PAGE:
At the Michigan Innocence Clinic at Michigan Law, clinic students investigate and litigate cases on behalf of prisoners who have new evidence that may establish that they are actually innocent of the crimes for which they have been convicted. Unlike many other innocence clinics, which specialize in DNA exonerations, the Michigan Innocence Clinic focuses on innocence cases where there is no DNA to be tested. Under the supervision of Director David Moran, Assistant Director Imran Syed and Clinical Fellow Megan Richardson, Innocence Clinic students work on all aspects of the cases, including investigating new evidence, researching and writing briefs, arguing court motions and conducting evidentiary hearings. The Clinic’s work spans all levels of state and federal courts. Since its founding in 2009, the Clinic has successfully won the release of 22 people who had been wrongfully convicted, and served anywhere from two to 46 years in prison.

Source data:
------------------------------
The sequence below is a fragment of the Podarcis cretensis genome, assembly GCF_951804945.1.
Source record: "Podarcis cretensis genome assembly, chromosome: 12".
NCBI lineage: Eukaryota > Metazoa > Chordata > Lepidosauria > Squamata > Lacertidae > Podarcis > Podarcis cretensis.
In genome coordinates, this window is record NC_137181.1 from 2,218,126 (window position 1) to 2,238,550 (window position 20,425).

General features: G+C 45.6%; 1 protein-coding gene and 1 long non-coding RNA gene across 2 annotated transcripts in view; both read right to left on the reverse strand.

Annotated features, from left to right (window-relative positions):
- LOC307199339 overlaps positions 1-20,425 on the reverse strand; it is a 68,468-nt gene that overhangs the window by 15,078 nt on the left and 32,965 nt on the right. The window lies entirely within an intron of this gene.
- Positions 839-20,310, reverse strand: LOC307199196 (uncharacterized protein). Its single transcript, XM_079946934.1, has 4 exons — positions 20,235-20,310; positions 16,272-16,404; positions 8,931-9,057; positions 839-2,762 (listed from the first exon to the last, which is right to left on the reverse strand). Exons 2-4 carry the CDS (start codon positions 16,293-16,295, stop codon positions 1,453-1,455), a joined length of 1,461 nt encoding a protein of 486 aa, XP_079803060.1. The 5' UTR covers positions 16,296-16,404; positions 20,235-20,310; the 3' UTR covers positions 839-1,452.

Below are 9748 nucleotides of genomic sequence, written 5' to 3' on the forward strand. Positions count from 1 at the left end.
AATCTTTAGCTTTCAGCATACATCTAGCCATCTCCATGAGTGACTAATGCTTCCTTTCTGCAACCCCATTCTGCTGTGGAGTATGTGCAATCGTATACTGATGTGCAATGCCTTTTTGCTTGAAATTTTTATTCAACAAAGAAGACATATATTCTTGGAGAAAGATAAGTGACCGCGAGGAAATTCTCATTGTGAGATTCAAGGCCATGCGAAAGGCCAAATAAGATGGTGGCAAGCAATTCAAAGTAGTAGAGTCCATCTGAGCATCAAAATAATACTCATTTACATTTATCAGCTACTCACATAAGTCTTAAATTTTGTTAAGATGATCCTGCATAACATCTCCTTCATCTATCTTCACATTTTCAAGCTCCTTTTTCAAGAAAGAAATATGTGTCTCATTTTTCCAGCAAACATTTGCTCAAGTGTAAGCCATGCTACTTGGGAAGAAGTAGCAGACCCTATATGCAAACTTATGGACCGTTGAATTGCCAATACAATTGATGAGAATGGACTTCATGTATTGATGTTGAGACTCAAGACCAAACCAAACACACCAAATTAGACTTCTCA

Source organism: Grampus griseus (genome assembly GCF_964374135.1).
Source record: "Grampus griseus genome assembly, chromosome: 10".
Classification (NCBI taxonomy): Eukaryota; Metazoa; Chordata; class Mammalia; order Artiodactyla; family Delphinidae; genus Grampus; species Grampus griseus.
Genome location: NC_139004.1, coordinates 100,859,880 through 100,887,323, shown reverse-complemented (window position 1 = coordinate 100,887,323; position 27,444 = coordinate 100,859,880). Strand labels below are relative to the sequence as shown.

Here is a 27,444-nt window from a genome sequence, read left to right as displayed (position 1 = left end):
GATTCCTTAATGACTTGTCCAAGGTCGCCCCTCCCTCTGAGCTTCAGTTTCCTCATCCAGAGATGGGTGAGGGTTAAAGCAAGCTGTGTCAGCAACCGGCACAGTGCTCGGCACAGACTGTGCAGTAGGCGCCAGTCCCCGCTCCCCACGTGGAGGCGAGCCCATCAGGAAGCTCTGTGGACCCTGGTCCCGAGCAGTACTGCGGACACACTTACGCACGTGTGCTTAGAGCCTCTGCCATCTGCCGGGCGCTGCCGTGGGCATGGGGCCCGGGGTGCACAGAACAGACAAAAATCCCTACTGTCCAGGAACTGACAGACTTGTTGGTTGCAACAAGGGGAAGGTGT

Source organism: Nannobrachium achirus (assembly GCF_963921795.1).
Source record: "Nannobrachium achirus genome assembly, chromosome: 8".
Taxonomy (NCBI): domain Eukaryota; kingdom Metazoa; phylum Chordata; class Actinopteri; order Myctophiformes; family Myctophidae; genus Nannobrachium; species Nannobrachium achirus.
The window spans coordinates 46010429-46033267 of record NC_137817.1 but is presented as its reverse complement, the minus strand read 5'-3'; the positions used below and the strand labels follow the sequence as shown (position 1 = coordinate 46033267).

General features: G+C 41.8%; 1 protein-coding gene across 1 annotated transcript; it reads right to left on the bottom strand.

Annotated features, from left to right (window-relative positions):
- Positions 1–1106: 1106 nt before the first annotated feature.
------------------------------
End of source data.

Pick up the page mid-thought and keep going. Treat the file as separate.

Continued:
Prisoners must submit an
application to the Innocence Clinic to determine whether the clinic can take the prisoner's case.*** Please note that the Michigan Innocence Clinic does not allow in-person visitors. All communications should be made by phone or by mail. ***
video, Michigan Law students and faculty describe their work to free Dwayne Provience, who'd spent almost 10 years in prison for a crime he did not commit.
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Michigan Innocence ClinicUniversity of Michigan Law School701 S. State StreetAnn Arbor, MI 48109-3091Phone: 734.763.9353Fax: 734.764.8242
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